The Street Performer Protocol

from the welcome-to-the-new-economy dept

Jon Acheson writes “I first saw this on SlashDot. The Street Performer Protocol is a new payment scheme to allow us to cope with “the imminent death of copyright.” In this scheme, people voluntarily pay money into a savings account which pays off to the artist when the work is released into the public domain.” While I generally hesitate to repost Slashdot material if I can help it (making the assumption that a good number of folks who read us also read Slashdot), this one is especially interesting, and worth linking to. It’s an interesting read. I can think of a huge number of reasons why it would never work though. I just checked out the article on Slashdot, and for once, I’d say that the commentary there is worth the read.

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Comments on “The Street Performer Protocol”

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Jon Acheson says:

Imminent Death of Copyright?

I’ve seen this saying bandied about, and I’m not sure I agree with it. Yes, it is getting easier to copy certain types of works, especially digital versions of music, and to a lesser extent, movies. But just because it is easier, it does not necessarily follow that it will become impossible to enforce copyrights.

What really makes piracy flourish (aside from conditions where noone enforces the law) is a situation where only piracy is able to supply goods at a reasonable price. For instance, back in the late ’80’s, the only way to get japanese anime was from pirates, or to buy laserdiscs from Japan, and getting them from Japan was like a dark art. Plus, the laserdiscs were often $100 each even if you knew where to buy them legally. So I had no compulsions about buying from piratesL: it seemed like it was that or nothing. Now, anime is available professionally translated in every Suncoast store in the nation, and prices are reasonable. I wouldn’t touch a pirate tape with a ten-foot pole, and my guilty conscience makes me buy things I had pirates of when they hit the market.

CDs are not unreasonably priced, and I predict that prices will fall because of competition with and among Internet retailers. Movies are not unreasonably priced, for the most part. Both are widely available in convenient formats. If there is a reason why people aren’t buying more CDs, it’s probably that they’re not hearing anything good on the radio.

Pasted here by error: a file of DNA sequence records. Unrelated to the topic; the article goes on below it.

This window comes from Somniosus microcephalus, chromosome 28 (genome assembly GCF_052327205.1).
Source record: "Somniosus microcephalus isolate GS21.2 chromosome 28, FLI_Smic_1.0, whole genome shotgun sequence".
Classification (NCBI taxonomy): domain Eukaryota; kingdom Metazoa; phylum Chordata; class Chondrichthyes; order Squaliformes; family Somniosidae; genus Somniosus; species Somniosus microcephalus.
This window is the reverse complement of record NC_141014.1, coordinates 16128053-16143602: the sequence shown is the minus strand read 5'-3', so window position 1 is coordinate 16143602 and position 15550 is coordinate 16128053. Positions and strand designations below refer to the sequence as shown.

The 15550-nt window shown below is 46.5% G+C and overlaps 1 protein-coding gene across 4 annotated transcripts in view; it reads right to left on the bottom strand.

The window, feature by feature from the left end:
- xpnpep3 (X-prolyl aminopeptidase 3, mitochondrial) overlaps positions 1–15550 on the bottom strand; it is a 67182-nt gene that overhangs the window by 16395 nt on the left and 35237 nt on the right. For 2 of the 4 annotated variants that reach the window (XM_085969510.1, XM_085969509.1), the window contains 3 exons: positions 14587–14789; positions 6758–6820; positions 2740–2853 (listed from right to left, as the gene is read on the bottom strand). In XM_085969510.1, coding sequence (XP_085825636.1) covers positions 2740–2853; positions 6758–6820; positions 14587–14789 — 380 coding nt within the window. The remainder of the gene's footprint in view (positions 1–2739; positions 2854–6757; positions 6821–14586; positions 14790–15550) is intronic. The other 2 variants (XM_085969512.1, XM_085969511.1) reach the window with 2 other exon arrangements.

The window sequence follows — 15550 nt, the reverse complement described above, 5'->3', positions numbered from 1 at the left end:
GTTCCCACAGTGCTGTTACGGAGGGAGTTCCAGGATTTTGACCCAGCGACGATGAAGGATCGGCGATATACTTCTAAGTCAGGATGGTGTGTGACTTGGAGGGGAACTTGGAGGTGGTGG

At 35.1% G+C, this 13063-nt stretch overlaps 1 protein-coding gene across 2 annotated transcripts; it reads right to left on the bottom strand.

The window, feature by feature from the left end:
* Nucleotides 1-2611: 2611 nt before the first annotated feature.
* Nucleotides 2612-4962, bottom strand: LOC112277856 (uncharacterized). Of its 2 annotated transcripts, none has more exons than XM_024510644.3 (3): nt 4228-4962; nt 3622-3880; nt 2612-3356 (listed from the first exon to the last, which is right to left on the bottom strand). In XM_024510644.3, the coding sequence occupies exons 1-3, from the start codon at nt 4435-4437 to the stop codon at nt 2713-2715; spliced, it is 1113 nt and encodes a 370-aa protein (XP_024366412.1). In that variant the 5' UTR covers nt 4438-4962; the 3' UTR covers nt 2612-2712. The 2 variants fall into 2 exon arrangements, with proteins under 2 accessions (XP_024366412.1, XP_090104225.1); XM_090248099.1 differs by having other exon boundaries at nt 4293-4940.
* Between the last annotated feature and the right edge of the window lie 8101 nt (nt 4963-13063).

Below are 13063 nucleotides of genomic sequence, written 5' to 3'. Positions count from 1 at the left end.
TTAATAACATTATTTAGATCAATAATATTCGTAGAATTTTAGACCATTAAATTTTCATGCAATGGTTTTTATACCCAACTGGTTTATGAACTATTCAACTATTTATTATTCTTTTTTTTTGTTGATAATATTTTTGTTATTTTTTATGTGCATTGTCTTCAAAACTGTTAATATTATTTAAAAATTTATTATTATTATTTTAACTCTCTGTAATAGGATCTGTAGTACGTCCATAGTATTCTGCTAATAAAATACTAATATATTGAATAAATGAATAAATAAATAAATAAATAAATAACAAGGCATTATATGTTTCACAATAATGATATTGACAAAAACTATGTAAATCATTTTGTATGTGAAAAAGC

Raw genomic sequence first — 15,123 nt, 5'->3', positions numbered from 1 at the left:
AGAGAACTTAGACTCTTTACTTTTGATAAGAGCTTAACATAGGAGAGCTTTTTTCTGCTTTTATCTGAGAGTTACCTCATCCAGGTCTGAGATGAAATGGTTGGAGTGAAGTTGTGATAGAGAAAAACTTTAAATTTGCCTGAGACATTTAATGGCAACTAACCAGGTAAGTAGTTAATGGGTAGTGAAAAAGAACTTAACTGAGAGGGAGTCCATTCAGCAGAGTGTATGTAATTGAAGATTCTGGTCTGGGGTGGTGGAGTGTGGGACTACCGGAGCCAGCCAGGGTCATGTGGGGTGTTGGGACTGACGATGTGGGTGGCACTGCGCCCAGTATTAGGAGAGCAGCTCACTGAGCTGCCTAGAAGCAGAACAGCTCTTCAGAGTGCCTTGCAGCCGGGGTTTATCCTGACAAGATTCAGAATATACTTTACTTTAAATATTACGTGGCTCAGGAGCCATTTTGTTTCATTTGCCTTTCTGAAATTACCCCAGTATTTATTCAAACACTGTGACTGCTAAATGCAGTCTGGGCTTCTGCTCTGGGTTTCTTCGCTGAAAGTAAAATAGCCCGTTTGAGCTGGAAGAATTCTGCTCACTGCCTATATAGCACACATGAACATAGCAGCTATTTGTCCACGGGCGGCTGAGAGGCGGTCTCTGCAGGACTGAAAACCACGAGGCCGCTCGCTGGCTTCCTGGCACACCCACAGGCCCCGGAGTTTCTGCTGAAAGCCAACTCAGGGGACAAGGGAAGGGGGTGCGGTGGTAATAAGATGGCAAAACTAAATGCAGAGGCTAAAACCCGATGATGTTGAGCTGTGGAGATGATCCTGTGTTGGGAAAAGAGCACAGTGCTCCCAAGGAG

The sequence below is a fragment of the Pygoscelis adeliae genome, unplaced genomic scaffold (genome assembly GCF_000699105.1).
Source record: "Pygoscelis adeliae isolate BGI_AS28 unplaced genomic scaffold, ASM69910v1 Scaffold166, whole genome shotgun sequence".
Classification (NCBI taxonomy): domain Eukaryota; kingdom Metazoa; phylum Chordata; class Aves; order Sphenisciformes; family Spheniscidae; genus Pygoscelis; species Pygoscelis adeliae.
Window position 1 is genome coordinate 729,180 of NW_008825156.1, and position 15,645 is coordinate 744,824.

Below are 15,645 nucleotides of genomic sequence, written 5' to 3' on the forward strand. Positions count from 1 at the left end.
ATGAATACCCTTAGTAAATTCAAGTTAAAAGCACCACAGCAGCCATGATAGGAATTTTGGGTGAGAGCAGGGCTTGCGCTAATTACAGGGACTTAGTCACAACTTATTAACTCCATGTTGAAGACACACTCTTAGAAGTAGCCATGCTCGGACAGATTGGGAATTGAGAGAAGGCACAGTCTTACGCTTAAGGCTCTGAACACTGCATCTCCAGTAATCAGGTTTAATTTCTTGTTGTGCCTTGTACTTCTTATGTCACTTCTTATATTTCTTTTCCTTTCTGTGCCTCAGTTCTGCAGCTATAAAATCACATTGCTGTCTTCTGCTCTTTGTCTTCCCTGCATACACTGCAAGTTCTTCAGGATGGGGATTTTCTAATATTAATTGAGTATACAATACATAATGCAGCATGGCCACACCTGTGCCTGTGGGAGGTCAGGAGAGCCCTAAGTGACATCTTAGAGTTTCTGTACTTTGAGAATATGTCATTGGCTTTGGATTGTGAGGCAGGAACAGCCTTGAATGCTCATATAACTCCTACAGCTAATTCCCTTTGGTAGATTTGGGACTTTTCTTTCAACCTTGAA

It’s been possible to make photocopies of books that were every bit as good as the originals for decades now. Seen any black market photocopied books for sale lately?

I guess this has been a fairly unsupported set of assertions on my part, but am I wrong?


Mike (profile) says:

Re: Imminent Death of Copyright?

For the most part I agree. But, it will depend on how things shape up. As a “collector” of sorts, I actually enjoy buying a CD that I’ve been looking for and getting all the material that comes along with it, as well as it’s easily portable nature. I really haven’t gotten into the whole MP3 thing, and I’m willing to watch it and see what happens. As it stands now, the only value I personally would get is in being able to test out and hear bands that I would otherwise not be willing to risk shelling out $12 on a CD for.

This could change, though, if the playback devices become more readily available, means of copying and obtaining MP3s are more readily available and maybe a few other things fall into place. But, I believe in this situation, I would probably be willing to pay for the music I get as well, though I’m not completely positive on that one. But, once again, as I said I am a collector of music, and as such I like to have something to show for my purchases.

As for copying of books, it is still a fairly expensive proposition to photocopy an entire book, and really not worth it from an economic standpoint of pirates. Copying CD’s however, is much cheaper, and has much higher margins.

I doubt very much that copyright is dead, but I think it may need to change with the times to be a little more reasonable. Not to get started into rabid frothing open source land, but I think there are some valuable lessons to come out of the GNU/Copyleft movement. Let people make copies, so long as they cite the originator, and make it clear what they’ve added. It is certainly still possible to make money off of copylefted materials, and the trick is doing something better or different with it. I realize there are plenty of issues that this brings up, but it’s worth looking at.

One last note on piracy, and I’ve applied this to old debates I used to have about bootlegging concerts (from my *distant* past) as well as to pirating software. If the folks who are pirating those goods would not pay for the original copy in the first place than who is losing out? It is, in some sense, a more efficient economic market where there is now a two-tiered pricing structure. A sliding scale is best, but a two-tier is probably better than a single price, and the trick then is to make sure that the incentive is for people to really buy the full priced version, and it kinda works. People do like to own the official versions of things. For expensive software products, companies or people who really use them for business will buy the software, while others will pirate it… but income isn’t lost by the copyright owner, because if it were enforced the “offending” party would never have bought the good in the first place…

Does this make sense or am I babbling again?

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